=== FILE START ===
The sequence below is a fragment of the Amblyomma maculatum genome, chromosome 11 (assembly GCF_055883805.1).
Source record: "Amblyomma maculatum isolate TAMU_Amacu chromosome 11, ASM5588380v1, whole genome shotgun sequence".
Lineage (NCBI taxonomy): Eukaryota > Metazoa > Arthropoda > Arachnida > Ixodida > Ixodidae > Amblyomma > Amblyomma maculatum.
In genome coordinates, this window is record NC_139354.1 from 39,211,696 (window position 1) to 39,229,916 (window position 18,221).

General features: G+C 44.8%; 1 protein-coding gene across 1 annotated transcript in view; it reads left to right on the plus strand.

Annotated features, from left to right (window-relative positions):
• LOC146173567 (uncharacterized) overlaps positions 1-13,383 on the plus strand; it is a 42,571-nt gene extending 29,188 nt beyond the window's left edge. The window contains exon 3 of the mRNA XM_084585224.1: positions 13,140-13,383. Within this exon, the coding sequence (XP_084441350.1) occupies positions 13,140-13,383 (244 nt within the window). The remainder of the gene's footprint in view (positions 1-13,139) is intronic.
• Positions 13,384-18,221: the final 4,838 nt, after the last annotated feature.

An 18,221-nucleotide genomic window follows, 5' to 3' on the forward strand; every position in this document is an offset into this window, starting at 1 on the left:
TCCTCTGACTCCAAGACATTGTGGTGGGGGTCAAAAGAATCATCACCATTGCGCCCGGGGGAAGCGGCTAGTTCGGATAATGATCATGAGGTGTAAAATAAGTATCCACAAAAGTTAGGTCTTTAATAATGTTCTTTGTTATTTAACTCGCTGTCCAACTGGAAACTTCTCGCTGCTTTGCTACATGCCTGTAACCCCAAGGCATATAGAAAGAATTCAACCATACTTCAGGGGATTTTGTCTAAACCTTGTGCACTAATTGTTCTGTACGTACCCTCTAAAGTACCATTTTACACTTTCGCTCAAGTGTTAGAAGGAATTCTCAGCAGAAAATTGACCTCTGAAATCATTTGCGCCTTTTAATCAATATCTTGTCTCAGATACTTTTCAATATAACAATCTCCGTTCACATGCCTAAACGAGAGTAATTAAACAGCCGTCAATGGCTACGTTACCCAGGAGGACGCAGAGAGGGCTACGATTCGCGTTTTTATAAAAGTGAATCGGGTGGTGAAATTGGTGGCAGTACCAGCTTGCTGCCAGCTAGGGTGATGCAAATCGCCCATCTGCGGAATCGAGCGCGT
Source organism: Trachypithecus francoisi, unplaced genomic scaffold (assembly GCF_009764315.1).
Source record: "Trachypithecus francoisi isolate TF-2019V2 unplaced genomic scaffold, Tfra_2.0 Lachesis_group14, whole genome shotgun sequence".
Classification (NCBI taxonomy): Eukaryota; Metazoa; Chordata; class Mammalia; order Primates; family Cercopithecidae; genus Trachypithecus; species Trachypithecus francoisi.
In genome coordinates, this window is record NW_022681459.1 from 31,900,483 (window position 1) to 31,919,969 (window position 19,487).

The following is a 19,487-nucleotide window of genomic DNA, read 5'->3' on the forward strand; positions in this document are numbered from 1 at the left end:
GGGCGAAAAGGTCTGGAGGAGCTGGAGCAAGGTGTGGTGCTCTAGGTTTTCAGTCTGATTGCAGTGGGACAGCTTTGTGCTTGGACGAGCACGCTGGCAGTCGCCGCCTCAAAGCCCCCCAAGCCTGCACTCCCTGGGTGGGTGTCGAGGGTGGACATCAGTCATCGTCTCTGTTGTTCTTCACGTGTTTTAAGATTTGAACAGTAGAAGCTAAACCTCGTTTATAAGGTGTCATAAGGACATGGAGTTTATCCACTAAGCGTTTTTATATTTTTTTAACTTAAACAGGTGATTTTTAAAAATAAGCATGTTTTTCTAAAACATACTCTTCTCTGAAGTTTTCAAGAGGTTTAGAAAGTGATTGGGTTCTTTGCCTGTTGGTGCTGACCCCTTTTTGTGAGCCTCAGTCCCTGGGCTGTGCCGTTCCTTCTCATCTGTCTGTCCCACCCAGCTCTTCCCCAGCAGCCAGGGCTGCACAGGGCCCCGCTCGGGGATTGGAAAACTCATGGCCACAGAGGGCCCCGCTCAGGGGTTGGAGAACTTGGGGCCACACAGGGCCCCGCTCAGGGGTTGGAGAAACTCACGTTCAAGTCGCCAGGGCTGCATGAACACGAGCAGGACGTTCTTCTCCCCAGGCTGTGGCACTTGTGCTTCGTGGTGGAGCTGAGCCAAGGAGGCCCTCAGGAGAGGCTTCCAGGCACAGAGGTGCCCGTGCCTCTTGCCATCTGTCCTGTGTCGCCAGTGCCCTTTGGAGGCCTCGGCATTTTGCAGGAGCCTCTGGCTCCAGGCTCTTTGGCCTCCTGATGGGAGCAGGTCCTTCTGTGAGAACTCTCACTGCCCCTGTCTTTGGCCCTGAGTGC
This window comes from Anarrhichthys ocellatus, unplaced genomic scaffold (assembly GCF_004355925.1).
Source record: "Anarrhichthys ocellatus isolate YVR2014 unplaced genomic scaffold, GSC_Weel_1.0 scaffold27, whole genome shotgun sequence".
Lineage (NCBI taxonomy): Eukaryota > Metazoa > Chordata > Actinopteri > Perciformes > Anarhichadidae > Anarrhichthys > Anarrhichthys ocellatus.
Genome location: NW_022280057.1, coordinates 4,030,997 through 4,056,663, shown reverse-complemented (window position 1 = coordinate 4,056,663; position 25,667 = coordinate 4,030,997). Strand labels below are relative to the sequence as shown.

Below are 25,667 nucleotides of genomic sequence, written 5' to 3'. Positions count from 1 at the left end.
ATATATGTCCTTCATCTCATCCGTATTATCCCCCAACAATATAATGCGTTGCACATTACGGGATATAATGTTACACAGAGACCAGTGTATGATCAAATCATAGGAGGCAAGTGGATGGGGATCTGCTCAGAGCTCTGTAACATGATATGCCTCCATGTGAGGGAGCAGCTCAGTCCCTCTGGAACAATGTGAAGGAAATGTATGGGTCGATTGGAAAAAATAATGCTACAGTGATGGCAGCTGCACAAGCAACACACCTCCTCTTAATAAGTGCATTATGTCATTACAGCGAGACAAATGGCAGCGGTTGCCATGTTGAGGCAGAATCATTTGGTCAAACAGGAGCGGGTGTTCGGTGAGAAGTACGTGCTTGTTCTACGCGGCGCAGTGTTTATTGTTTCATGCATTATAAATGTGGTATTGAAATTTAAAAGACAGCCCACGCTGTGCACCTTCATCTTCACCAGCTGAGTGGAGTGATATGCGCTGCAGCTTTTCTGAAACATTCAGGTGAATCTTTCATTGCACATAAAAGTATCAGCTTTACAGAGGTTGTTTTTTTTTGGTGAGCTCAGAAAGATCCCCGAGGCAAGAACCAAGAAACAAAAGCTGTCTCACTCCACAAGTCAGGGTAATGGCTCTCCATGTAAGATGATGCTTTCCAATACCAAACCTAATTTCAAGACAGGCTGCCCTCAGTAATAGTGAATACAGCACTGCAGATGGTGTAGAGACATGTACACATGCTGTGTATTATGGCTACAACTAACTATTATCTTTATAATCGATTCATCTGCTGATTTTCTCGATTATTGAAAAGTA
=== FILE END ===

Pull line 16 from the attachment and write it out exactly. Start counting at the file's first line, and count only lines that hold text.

GGGCGAAAAGGTCTGGAGGAGCTGGAGCAAGGTGTGGTGCTCTAGGTTTTCAGTCTGATTGCAGTGGGACAGCTTTGTGCTTGGACGAGCACGCTGGCAGTCGCCGCCTCAAAGCCCCCCAAGCCTGCACTCCCTGGGTGGGTGTCGAGGGTGGACATCAGTCATCGTCTCTGTTGTTCTTCACGTGTTTTAAGATTTGAACAGTAGAAGCTAAACCTCGTTTATAAGGTGTCATAAGGACATGGAGTTTATCCACTAAGCGTTTTTATATTTTTTTAACTTAAACAGGTGATTTTTAAAAATAAGCATGTTTTTCTAAAACATACTCTTCTCTGAAGTTTTCAAGAGGTTTAGAAAGTGATTGGGTTCTTTGCCTGTTGGTGCTGACCCCTTTTTGTGAGCCTCAGTCCCTGGGCTGTGCCGTTCCTTCTCATCTGTCTGTCCCACCCAGCTCTTCCCCAGCAGCCAGGGCTGCACAGGGCCCCGCTCGGGGATTGGAAAACTCATGGCCACAGAGGGCCCCGCTCAGGGGTTGGAGAACTTGGGGCCACACAGGGCCCCGCTCAGGGGTTGGAGAAACTCACGTTCAAGTCGCCAGGGCTGCATGAACACGAGCAGGACGTTCTTCTCCCCAGGCTGTGGCACTTGTGCTTCGTGGTGGAGCTGAGCCAAGGAGGCCCTCAGGAGAGGCTTCCAGGCACAGAGGTGCCCGTGCCTCTTGCCATCTGTCCTGTGTCGCCAGTGCCCTTTGGAGGCCTCGGCATTTTGCAGGAGCCTCTGGCTCCAGGCTCTTTGGCCTCCTGATGGGAGCAGGTCCTTCTGTGAGAACTCTCACTGCCCCTGTCTTTGGCCCTGAGTGC